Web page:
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Old 11-12-2009, 06:32 PM
 
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Hey everyone, new user here and I had a question about Puerto Rican citizenship. I'm an American Citizen I was wondering how difficult it is to obtain Puerto Rican Citizenship for a US citizen and what is needed to obtain it? Thanks so much!
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Old 11-12-2009, 06:37 PM
 
Location: St Thomas, US Virgin Islands
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Puerto Ricans ARE US Citizens.
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Old 11-12-2009, 06:48 PM
 
2 posts, read 26,255 times
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Quote:
Originally Posted by STT Resident View Post
Puerto Ricans ARE US Citizens.
Of course we are. I'm somewhat embarrassed that I don't know this, but I'm Puerto Rican but born in the US and I was wondering if I can obtain citizenship in Puerto Rico also. I was told it's something separate from US Citizenship.
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Old 11-12-2009, 09:37 PM
 
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Juan Mari Bras was the first Puerto Rican to obtain "Puerto Rican Citizenship." He had to first renounce his U.S. Citizenship. If I'm not mistaken, since Mari Bras, other Boricuas followed his footsteps in the 1990's by renouncing their U.S. Citizenship.
Here's a Wikipedia link:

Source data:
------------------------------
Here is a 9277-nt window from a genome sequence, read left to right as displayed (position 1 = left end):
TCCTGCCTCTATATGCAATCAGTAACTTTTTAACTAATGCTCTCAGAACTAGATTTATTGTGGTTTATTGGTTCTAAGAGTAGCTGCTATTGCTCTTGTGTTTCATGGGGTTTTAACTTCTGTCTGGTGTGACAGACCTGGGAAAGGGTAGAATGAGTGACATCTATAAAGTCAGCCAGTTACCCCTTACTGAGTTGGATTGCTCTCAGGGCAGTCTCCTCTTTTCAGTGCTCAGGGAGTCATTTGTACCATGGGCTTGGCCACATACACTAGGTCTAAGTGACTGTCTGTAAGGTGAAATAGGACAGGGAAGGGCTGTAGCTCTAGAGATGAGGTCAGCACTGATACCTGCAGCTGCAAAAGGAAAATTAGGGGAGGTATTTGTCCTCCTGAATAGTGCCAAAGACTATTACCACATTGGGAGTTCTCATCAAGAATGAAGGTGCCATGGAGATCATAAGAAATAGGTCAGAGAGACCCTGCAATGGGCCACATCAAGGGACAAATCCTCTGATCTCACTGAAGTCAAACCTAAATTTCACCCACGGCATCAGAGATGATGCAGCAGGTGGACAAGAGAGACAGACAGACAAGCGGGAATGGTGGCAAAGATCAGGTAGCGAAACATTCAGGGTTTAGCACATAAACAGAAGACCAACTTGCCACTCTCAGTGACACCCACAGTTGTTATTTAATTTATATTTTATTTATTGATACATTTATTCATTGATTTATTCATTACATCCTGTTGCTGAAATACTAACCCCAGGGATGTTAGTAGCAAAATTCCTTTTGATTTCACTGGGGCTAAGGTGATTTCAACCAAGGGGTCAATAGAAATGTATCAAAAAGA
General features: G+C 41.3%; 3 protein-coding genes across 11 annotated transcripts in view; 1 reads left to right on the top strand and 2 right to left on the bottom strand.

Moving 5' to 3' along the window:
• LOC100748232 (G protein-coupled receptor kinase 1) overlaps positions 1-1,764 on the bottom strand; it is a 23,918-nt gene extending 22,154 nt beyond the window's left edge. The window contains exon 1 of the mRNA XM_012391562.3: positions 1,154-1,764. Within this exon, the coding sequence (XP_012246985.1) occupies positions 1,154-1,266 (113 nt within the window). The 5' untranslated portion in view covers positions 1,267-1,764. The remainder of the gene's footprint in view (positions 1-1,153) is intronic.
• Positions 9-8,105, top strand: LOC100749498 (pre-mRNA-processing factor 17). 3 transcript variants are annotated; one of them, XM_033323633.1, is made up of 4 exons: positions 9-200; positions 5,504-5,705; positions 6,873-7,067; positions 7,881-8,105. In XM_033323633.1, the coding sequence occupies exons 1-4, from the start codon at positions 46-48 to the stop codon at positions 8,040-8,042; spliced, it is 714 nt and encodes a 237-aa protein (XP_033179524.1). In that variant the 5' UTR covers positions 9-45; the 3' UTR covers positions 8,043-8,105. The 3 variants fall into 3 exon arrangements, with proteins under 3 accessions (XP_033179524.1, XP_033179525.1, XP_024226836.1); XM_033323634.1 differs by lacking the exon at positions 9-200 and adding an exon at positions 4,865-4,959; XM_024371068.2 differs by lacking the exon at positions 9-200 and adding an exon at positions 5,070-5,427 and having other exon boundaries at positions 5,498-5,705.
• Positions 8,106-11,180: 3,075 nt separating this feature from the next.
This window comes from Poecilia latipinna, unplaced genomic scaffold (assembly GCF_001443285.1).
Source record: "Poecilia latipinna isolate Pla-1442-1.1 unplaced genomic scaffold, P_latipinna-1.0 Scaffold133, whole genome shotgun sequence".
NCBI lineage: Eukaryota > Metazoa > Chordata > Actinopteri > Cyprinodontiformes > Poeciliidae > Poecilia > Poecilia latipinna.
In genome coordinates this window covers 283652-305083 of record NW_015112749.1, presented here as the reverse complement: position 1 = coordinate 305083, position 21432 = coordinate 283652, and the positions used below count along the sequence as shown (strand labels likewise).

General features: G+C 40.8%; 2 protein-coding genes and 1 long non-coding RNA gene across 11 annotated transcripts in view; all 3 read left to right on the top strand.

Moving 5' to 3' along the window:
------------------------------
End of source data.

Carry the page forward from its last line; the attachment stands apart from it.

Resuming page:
http://en.wikipedia.org/wiki/Juan_Mari_Br%C3%A1s#Puerto_Rican_Citizenship

Would you be willing to renounce your U.S. Citizenship? In your case, given that you were born in the CONUS and not on the island of Puerto Rico, you probably wouldn't qualify to receive a Certificate of Puerto Rican Citizenship.

Last edited by chacho_keva; 11-12-2009 at 09:49 PM..
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Old 11-12-2009, 09:57 PM
 
Location: Centro Tejas
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I'd rather stick with US citizenship: this PR citizenship is phony.
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Old 02-04-2010, 09:55 PM
 
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Actually Puerto Ricans have dual Citizenships. To have a Certificate of PR Citizenship you must be born on the Island, and if you aren't born in PR, at least one of your parents had to be born in PR. No, it is not Phony this is a right that many other countries (Taiwan, to mention one) have. It doesn't take away the American Citizenship, unless of course you renounce it.
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Old 02-05-2010, 12:32 PM
 
Location: On a Long Island in NY
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Their is no such thing as Puerto Rican citizenship. That would be like if we have New York citizenship or Iowa citizenship, it's simply not allowed under the US Constitution.